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Cybersecurity: Recent Legislation

I know, talking legislation is sexy stuff. But a short look back at some recent developments will be foundational to some important coming discussions.

The past several months have been packed with Cybersecurity legislation. Law making is inherently an iterative process and at the risk of sounding cynical, despite all the activity it’s fair to say we haven’t covered much new ground in 2015. But don’t interpret the following synopsis as cynicism. The legislation is absolutely indicative of substantive forward progress, but I feel there’s an opportunity at hand for larger leaps forward. A short recap of recent legislation and recurring themes to frame a later discussion:

Private Sector Information Sharing: 2015’s State of the Union address included a section focusing on Cybersecurity, specifically with a call for better efforts to “integrate intelligence.” Less than a month later, the President would raise that concern again at a Cybersecurity and Consumer Protection Summit. The summit featured the introduction of an Executive Order (EO) “Promoting Private Sector Cybersecurity Information Sharing.” Information sharing is hardly virgin ground for Cyber legislation.[i] The call for Cybersecurity Information Sharing and Analysis Organizations (ISAO) can be found in the Homeland Security Act of 2002, the 2013 State of the Union Address and the 2013 and 2015 versions of the proposed Cyber Intelligence Sharing and Protection Acts. The 2013 State of the Union Address also gave rise to its own EO (EO 13636) calling for the creation of a framework outlining processes for voluntary private sector information sharing. Two of four Cybersecurity bills passed late in 2014 called for similar collaboration, the Cybersecurity Enhancement Act and the National Cybersecurity Protection Act. Last month’s EO would add additional detail to ISAOs calling for formalized changes and updates to sharing policy as well as the creation of a non-government ISAO Standards Organization. If recent legislation has a predominant theme it’s “Please share…pretty please??”

Cyberspace as Critical Infrastructure: Legislation has also emphasized the protection of U.S. Cyberspace as key to economic, military and national security stability. Several sectors of U.S. Cyberspace were therefore defined as critical infrastructure in the Homeland Security Act of 2002. Provisions were made for critical infrastructure protection (CIP) in 2003’s Homeland Security Presidential Directive-7. Those CIP prescriptions were further refined in Cybersecurity guidance of 2013’s EO 13636 (titled Improving Critical Infrastructure“) & resiliency prescriptions of Presidential Policy Directive 21. And the Cybersecurity Enhancement Act of 2014 once again highlighted the importance of our cyber assets and infrastructure to American prosperity and well being. Second theme: “This stuff is important.”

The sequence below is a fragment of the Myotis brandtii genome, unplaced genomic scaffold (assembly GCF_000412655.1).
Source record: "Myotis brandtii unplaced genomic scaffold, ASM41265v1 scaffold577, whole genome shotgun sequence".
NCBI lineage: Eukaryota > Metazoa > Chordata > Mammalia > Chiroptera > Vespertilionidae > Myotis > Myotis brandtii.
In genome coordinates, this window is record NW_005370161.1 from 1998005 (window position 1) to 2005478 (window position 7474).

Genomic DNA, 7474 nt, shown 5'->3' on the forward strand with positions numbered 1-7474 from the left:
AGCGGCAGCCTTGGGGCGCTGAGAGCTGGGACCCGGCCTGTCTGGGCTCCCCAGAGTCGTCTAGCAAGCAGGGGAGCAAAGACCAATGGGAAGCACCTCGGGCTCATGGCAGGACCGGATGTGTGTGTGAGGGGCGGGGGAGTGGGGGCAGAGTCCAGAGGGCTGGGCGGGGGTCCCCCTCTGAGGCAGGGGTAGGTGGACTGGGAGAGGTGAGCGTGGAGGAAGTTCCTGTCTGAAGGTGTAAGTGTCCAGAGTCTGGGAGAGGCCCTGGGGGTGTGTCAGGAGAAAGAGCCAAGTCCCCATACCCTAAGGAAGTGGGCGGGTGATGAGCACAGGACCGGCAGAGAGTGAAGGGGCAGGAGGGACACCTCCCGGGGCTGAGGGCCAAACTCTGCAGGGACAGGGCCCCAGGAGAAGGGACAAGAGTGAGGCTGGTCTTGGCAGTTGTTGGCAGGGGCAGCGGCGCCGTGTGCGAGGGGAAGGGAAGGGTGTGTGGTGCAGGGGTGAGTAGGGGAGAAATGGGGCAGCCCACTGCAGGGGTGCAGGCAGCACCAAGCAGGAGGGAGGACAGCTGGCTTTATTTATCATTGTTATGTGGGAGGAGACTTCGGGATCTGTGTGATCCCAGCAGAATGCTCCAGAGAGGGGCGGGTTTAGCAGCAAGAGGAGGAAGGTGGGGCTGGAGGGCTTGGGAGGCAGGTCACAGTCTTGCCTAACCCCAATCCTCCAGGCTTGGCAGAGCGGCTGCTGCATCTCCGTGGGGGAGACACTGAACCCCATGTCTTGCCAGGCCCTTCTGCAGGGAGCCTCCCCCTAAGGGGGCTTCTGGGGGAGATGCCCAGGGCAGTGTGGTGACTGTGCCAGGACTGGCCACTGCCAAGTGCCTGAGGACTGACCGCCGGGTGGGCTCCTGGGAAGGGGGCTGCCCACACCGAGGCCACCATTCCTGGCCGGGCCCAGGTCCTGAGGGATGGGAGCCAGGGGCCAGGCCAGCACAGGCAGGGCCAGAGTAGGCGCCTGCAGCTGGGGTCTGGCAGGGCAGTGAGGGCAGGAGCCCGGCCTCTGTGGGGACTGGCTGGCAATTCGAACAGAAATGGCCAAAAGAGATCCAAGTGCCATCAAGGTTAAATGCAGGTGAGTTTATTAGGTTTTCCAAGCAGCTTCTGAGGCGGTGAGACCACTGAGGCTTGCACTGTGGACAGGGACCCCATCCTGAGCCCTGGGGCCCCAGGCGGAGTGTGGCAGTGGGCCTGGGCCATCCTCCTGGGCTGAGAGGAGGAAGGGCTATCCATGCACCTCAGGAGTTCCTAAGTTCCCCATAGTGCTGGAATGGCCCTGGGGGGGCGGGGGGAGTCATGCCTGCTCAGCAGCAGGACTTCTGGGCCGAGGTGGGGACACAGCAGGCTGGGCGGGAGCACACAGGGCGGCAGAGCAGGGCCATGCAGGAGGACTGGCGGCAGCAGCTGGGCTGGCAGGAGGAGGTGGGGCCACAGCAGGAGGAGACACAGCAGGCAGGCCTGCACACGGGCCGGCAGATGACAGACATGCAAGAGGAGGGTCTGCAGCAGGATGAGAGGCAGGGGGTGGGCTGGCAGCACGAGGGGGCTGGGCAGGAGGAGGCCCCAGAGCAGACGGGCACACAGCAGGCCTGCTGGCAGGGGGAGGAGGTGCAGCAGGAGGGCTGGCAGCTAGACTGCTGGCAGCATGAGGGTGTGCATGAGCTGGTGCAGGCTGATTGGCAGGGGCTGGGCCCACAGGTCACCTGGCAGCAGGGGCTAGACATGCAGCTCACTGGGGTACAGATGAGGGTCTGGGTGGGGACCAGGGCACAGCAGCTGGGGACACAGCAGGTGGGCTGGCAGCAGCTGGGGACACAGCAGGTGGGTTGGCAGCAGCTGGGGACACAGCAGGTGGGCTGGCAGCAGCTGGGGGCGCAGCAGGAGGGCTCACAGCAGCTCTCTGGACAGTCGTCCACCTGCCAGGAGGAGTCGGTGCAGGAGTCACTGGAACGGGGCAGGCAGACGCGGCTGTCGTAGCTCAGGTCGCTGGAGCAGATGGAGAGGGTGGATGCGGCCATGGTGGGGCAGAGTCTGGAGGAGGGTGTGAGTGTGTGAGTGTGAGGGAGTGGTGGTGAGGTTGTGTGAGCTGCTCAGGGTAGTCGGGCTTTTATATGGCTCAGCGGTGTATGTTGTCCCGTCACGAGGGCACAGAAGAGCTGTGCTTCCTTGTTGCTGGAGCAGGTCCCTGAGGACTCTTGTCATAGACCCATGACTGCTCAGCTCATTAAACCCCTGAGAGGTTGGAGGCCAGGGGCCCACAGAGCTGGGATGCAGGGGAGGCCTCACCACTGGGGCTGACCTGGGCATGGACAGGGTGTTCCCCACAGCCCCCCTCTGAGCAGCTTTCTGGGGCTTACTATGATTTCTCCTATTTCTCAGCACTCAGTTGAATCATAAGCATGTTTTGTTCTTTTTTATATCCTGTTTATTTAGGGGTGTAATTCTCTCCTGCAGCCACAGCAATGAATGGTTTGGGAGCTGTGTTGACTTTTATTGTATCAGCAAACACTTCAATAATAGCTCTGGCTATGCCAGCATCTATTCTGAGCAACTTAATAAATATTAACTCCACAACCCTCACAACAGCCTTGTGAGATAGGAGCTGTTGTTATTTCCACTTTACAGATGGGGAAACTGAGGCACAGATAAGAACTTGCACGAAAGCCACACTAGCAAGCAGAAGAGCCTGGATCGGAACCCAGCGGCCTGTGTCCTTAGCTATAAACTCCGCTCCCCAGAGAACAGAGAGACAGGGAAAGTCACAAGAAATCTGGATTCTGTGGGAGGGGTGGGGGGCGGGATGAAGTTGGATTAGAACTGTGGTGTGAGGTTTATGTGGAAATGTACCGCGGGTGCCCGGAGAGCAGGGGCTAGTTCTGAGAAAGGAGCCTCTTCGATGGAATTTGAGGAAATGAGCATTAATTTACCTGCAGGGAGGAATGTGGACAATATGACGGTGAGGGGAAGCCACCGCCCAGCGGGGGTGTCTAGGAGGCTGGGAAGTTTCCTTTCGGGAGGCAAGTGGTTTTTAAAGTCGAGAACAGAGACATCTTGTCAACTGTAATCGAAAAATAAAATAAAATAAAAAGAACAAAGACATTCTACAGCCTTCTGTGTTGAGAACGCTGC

Privacy and Civil Liberties Are Essential: There have been two recent long form attempts to describe privacy rights and civil liberties in Cyberspace, 2012’s Consumer Privacy Bill of Rights and last week’s 2015 version of the Consumer Privacy Bill of Rights. In the span between those two offerings preserving privacy has also been a stated outcome of 2013’s EO 13636, this year’s EO Promoting Private Sector Cybersecurity Information Sharing and The National Cybersecurity Protection Act of 2014. At one point President Obama also threatened to veto the 2013 version of the Cyber Intelligence Sharing and Protection Act if wasn’t amended to ensure privacy and civil liberty protections.

Now that the legal pedigree is behind us, that’s thirteen years of the same three part harmony:
Share information.”
Cyberspace is critical.”
Privacy is essential.”

And let’s be clear who the intended audience is – private sector. Because as of 2009 the vast majority of public sector organizations began some migration to some subset of the same government security standards. So after thirteen years, how are we still in roughly the same position? I believe it’s because, on their face, those three previous statements don’t provide enough incentive to bring the right stakeholders to consensus yet. I believe we’re close. I’ve offered what I think it will take to get us there absent some positive change. But I also believe public sector (and not necessarily just the Feds) has at least one more compelling incentive it can offer. I think evidence of that can be heard echoed here in the reactions of Trustwave’s Phil Smith, RSA’s Mike Brown and Denim Group’s John Dickson.

To be continued…


[i]  Information sharing is one means of attempting to scale efforts to combat an “open source adversary.” Open source adversaries, like cyber criminals and advanced persistent threats, can cheaply and easily replicate attack methods and vectors using scale to incredible advantage. J. Michael Daniel, cyber-security coordinator at the White House, gave this explanation of the counter tactic benefits: “We have seen industries that have increased their information sharing—such as in the financial services industry—and that does make a meaningful difference in being able to cut out a lot of the low-level attacks and intrusions. When you do that, then you can focus your humans on the more sophisticated intruders. I see this as a sort of baseline for us just to stay in the game.”  For a brief treatment on open source cyberwar see John Robb’s blog or the excellent example in his book Brave New War.

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